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Get Your Protein Naturally

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Protein is often seen as the holy grail of strength and muscle building. There are thousands of articles and entire books dedicated to investigating just how much, and what types, of protein you should be filling your belly with in order to reach your full potential in the eternal struggle against the iron. 

On top of that, there’s a whole industry that’s grown around different types of protein powders, bars, shakes and pills, each promising to give you the ultimate leg-up. But while protein supplements can be useful – especially when you’re in a hurry – whatever happened to the age-old principle of “real food is always best?

Here’s a look at some high protein foods you can easily add into your diet today. They’ll help to keep you moving forward in the gym, even when you’ve run out of whey.

Buckwheat

Buckwheat is popular in Central and Eastern European cuisine but is often overlooked in other places. It’s a fairly tasteless grain, prepared quickly with boiling water, much like rice. It also packs a protein punch and has many associated health benefits, such as lowering cholesterol.[1]

Next time you’re preparing a meal, use buckwheat as your base instead of rice, potatoes or pasta. It’ll absorb the flavour of whatever food or sauce you serve it with, and will get you closer to your daily protein target without you even noticing.

Protein per 100g: 13g

Grass-Fed Beef Steaks

Every meat eater knows that a good steak is one of life’s simple pleasures.

What you might not have heard, however, is that grass fed beef has a bunch of benefits over the grain fed variety. It’s got a better Omega 3 profile and more nutritional value in the form of vitamins and minerals[2]. Importantly for strength training, it also contains more conjugated linoleic acid (CLA) which has been associated with improved muscle and strength gains among other things.[3]

Needless to say, whatever type of beef your steaks are made of, they’re going to be high in protein.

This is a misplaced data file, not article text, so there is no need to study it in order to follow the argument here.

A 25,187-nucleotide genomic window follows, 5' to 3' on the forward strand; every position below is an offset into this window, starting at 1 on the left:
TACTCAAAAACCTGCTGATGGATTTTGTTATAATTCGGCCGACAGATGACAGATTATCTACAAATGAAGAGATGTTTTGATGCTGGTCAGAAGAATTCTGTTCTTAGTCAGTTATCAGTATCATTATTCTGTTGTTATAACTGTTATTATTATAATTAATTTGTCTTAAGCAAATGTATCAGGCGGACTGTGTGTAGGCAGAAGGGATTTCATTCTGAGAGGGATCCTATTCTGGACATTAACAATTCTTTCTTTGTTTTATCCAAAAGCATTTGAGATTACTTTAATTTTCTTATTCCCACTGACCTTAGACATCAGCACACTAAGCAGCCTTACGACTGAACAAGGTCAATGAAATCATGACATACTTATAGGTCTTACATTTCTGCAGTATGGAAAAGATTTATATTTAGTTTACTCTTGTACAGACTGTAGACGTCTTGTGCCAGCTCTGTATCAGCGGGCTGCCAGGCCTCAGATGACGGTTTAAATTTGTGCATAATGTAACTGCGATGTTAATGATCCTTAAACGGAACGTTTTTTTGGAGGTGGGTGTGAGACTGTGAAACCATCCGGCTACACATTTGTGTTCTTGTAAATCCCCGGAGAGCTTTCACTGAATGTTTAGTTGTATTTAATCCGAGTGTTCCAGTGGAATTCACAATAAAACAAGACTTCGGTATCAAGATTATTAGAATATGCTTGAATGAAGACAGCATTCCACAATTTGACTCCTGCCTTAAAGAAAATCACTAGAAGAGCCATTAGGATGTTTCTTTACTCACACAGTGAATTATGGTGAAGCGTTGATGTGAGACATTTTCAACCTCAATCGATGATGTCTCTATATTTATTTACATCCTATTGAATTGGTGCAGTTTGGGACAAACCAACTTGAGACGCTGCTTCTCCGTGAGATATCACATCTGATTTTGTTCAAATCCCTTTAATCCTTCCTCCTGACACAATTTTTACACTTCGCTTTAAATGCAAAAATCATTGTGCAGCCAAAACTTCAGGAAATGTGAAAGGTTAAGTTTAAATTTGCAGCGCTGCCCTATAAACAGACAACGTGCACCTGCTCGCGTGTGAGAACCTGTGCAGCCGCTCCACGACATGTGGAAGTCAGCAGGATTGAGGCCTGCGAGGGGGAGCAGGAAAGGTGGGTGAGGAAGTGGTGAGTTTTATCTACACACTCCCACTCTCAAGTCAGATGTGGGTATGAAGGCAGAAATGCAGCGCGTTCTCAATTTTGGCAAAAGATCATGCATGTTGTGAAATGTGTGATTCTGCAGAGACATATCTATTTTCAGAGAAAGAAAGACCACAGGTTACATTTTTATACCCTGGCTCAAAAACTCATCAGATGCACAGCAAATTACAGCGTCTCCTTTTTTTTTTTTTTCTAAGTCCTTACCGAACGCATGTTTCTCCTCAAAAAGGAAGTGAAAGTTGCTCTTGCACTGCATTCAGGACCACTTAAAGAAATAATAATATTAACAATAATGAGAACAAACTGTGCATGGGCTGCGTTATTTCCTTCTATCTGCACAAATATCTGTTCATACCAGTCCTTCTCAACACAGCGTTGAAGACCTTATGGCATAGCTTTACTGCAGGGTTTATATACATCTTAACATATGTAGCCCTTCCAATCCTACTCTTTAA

Protein per 100g: 23g

Eggs

Eggs have had something of a bad rap in recent times, due to the amount of cholesterol they contain. Recent research however, suggests that dietary cholesterol might have no significant effect on your body’s own cholesterol levels, and may well have nothing at all to do with a higher risk of heart disease.[4]

In any case, eggs are high in essential nutrients such as B-vitamins and contain a large dose of protein per serving. Your breakfast omelette can go a long way towards getting you to your strength goals. There’s a reason why Rocky drank raw eggs after all.

Protein per 100g: 13g

Flax Seeds

Flax seeds are pretty much a magic bullet and secret weapon when it comes to adding protein to your diet. These simple seeds are the richest source alpha-linolenic acid (ALA) – a plant-based form of Omega 3 fatty acids – in the world. On top of that, they’re also rich in vitamins such as selenium, magnesium, and B1. It goes without saying that they’re full of protein, too.

Ground flax seeds can be soaked and mixed into your porridge or yoghurt, or can be into your health shake. In fact, they can be sprinkled over just about any meal you could imagine.

Protein per 100g: 18g

Almonds

Feel the urge to snack between meals but want to keep your grazing habits healthy? Try a handful of almonds. Studies have found that they reduce snack cravings later in the day[5], and they’re also a great source of fibre, vitamin E, phosphorus, iron, calcium, and magnesium, among other things.

Protein per 100g: 21g

[1] https://www.ncbi.nlm.nih.gov/pubmed/11592684

[2] http://www.csuchico.edu/grassfedbeef/research/Review%20Grassfed%20Beef%202010.pdf

[3] https://www.ncbi.nlm.nih.gov/pubmed/11340114

[4] https://www.ncbi.nlm.nih.gov/pubmed/22037012

[5] https://www.ncbi.nlm.nih.gov/pubmed/24084509

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